Kevin Garn is gone from Utah politics after a sordid 25-year secret was finally laid bare in a bizarre end-of-session legislative speech last week. Garn, 55, admitted to sharing a hot tub with a 15-year-old girl 25 years ago. Both were nude. Also, Garn admitted that he paid $150,000 in 2002 to the woman, Cheryl Maher, for her to keep quiet about the incident.
Garn's resignation reminds us that in politics, most secrets eventually are revealed. There may be more to the story. We promise to keep our readers informed. There is one ghastly sidelight to all this that merits further discussion: the standing ovation Garn received from his colleagues in the Utah House after his mea culpa. What a distasteful show. What a bad example for our children. Do we want them to learn that admission to appalling behavior -- long after it's occurred and with a payoff -- merits praise and applause?
In what other venue would Garn's admission have been met with applause other than the old boy's club known as the Utah Legislature? Utah House Speaker Dave Clark, R-Santa Clara, incredibly said this, "I would ask my fellow colleagues that their hearts might be open, and that we wish you and your family all the best and we hope that you remain with us."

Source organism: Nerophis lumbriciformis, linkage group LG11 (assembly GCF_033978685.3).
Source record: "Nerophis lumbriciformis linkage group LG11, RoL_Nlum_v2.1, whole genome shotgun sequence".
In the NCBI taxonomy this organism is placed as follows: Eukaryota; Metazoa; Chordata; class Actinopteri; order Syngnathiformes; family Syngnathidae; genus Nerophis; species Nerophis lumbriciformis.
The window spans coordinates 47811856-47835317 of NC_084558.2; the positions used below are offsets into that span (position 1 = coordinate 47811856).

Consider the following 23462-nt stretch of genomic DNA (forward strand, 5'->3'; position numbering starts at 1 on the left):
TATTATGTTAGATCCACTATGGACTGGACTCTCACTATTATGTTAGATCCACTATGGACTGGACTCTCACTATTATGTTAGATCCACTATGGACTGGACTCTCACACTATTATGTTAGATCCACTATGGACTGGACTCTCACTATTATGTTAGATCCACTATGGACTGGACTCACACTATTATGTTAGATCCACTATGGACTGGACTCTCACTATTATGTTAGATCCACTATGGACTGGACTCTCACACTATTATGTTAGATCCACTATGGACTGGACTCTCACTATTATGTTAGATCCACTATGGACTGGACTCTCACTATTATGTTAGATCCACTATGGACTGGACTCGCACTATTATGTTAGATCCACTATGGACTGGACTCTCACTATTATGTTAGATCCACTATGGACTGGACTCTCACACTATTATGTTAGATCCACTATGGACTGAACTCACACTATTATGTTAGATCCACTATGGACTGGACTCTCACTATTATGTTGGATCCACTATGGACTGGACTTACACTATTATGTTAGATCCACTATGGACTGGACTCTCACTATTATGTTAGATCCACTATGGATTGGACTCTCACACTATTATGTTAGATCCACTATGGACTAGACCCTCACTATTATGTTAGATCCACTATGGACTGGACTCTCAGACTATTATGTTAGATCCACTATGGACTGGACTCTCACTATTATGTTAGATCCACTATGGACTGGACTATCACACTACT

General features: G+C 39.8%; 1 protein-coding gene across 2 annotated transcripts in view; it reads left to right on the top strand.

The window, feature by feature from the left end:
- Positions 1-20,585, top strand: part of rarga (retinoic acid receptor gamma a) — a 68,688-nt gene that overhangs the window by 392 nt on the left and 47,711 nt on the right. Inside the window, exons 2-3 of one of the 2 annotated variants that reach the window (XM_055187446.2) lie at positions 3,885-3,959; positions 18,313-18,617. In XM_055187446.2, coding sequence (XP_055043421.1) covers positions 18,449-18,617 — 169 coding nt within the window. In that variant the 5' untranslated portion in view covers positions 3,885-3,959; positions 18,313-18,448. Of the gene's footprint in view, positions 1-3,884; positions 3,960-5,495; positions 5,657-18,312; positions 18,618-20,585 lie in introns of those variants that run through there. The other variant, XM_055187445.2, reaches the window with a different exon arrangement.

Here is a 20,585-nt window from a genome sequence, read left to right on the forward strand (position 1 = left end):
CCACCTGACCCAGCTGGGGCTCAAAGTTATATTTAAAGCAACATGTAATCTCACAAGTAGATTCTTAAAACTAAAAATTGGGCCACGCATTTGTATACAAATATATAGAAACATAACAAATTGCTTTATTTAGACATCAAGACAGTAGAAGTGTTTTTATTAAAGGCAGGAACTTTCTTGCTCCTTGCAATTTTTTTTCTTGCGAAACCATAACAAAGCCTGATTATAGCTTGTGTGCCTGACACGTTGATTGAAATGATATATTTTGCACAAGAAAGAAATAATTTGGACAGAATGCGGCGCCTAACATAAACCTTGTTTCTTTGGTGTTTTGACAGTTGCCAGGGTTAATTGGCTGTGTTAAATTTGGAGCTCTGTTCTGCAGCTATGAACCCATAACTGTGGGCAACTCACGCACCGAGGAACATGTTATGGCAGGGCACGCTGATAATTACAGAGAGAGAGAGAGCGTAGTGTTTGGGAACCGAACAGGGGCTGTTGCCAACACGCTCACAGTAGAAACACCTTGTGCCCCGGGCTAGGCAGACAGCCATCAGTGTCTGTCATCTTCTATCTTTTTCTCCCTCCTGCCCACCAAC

"We hope that you remain with us." That appalling comment deserves repeating. It nails the attitude last week in the Utah House. Clark later defended his comments and the ovation, saying it shouldn't be construed as approval for Garn. But there's no other way to read the show of support. Legislators aren't stupid. They know Garn only made that speech because he hoped to dilute the effects of newspaper stories the next day. It's a common practice for politicians and others to release bad news first and then try to ride out the storm. In Garn's case, thankfully the only people he was able to spin -- at least last week -- were his colleagues in the House.
Where was concern for Cheryl Maher last week from legislators? There appears to be circumstancial evidence that the experience has caused personal trauma in her life. Frankly, the entire Garn incident, and how it was handled, is an advertisement for real ethics reform in the Utah Legislature -- not the baby steps recently passed by legislators, but the citizens initiatives that will be on the ballot this fall if enough signatures can be gathered.